Having been involved in a car accident in which my best friend from childhood was killed, it would have helped me (and the other friend in the car) if the DRIVER who killed my friend (by being drunk, speeding, and (from what I've heard) being angry at her boyfriend) had simply said to us (maybe at court when we saw her) that she was sorry. Hearing it from one of her family members wouldn't have helped. I had the sense that someone did something very stupid and wrong, and it was THAT person that I thought could have least shown a shred of remorse; and at least acted as if my friend had been a living, breathing, 20-year-old, young woman whose future had been wiped out and family, devastated. Her family was not to blame, and her family members were not she. We weren't looking for yet more kind words or apologizes from people who didn't need to apologize. We wanted, and need, to see that shred of remorse that would let us know this young woman at least had some concept of the gravity of what she'd done.
This person was fined $20 and lost her license for one year. That's what the court decided. As someone who, through a mishandled divorce that led to complications I won't go into, has lost my own driver's license over essentially a court order that left me living in my car and picking up my kids each day; and a cracked tail light (that still worked); I've not seen justice in Massachusetts courts, whether over the accident or the divorce/driver's license issue.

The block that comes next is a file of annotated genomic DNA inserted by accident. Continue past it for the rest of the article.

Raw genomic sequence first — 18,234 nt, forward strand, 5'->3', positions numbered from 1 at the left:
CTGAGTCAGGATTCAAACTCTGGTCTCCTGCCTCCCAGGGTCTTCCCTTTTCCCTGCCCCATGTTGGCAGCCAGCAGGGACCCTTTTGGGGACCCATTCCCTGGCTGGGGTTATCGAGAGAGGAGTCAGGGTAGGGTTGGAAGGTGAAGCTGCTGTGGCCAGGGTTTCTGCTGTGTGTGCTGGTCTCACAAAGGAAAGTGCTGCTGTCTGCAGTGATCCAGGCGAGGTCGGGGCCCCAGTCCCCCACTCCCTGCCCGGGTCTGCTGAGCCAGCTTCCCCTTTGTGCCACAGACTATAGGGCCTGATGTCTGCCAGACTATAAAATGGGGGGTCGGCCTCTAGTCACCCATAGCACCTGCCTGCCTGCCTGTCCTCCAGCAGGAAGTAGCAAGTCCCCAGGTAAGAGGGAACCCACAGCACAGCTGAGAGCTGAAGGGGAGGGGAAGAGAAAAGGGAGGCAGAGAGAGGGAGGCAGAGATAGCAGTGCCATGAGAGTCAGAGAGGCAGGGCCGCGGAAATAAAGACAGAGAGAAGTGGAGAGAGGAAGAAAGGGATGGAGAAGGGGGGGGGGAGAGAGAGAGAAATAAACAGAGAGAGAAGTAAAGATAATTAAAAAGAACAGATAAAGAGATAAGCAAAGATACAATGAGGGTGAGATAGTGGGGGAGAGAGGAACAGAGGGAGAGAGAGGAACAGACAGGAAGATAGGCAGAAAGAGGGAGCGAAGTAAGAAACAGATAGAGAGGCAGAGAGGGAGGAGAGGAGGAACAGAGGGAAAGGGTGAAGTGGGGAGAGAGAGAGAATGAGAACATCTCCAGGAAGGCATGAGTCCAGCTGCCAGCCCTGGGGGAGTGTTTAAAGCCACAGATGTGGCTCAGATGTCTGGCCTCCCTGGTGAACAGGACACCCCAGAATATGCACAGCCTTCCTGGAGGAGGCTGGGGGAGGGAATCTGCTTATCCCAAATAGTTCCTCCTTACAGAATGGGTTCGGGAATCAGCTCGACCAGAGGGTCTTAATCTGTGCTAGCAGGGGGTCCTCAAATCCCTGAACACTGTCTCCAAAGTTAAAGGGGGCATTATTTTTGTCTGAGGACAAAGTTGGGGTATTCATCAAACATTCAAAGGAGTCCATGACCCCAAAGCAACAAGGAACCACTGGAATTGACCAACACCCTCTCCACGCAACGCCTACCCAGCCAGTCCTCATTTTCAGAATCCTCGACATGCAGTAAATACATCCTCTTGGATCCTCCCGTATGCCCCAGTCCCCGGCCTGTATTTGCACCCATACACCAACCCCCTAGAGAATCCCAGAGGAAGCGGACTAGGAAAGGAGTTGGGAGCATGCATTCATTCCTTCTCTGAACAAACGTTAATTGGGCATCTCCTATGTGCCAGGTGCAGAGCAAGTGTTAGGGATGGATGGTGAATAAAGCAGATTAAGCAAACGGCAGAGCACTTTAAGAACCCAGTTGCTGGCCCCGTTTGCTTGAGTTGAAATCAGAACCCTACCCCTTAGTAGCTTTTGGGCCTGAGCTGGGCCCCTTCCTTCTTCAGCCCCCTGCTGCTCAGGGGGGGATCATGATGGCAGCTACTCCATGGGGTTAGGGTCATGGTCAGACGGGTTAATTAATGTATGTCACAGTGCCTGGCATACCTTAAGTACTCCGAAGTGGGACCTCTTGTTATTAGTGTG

On top of it all, I never saw any acknowledgement that anyone involved in the accident-court-thing recognized my friend as anything more than "the deceased". Between that and the loss of my friend, itself; I really wouldn't have wanted to hear from the driver's family members. I just wanted to get on with dealing with my own injuries, getting used to life without my friend, and figuring out what the hell my future was going to be without her in it. At the time, I just wanted to be with my other friend who was in the accident with us, with my friend's family, and, of course, my own family.